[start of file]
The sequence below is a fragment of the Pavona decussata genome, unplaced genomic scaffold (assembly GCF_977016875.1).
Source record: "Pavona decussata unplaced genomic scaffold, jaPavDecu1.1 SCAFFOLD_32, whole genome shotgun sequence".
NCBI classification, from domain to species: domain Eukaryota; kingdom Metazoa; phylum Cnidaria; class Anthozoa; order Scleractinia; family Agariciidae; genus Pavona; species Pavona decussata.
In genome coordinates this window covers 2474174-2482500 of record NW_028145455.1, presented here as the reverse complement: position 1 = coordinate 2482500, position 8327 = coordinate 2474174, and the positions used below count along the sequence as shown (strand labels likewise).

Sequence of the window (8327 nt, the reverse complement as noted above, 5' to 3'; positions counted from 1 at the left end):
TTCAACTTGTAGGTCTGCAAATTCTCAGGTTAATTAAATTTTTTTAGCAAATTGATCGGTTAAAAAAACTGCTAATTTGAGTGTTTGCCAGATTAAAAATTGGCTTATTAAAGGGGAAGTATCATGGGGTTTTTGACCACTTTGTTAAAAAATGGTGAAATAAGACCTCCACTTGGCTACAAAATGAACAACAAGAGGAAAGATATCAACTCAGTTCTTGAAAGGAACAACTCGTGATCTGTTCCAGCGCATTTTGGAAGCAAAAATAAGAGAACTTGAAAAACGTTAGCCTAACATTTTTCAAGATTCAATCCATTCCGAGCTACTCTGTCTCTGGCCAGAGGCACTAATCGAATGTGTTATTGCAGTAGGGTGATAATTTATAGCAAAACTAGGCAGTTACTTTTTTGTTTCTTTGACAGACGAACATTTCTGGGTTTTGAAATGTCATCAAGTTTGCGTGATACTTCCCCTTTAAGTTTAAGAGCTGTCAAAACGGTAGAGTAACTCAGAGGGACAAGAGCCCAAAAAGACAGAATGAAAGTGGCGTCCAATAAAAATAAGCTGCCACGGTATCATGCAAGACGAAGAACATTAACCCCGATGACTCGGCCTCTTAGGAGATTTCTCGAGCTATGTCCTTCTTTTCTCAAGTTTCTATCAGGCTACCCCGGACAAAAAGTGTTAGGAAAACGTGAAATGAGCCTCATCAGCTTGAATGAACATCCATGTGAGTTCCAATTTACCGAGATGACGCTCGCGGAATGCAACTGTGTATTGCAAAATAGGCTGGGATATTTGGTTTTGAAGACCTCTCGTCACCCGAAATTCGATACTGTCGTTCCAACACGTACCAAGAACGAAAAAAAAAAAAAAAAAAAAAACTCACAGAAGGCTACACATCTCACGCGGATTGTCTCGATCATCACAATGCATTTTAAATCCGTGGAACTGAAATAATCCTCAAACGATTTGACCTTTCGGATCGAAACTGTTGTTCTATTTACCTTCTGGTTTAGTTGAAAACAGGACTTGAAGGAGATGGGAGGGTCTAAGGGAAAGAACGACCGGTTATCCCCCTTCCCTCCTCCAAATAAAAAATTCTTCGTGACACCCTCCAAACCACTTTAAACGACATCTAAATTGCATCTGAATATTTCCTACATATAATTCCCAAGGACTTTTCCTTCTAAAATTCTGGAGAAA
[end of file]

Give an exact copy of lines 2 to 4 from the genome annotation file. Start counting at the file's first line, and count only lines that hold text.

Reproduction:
Source record: "Pavona decussata unplaced genomic scaffold, jaPavDecu1.1 SCAFFOLD_32, whole genome shotgun sequence".
NCBI classification, from domain to species: domain Eukaryota; kingdom Metazoa; phylum Cnidaria; class Anthozoa; order Scleractinia; family Agariciidae; genus Pavona; species Pavona decussata.
In genome coordinates this window covers 2474174-2482500 of record NW_028145455.1, presented here as the reverse complement: position 1 = coordinate 2482500, position 8327 = coordinate 2474174, and the positions used below count along the sequence as shown (strand labels likewise).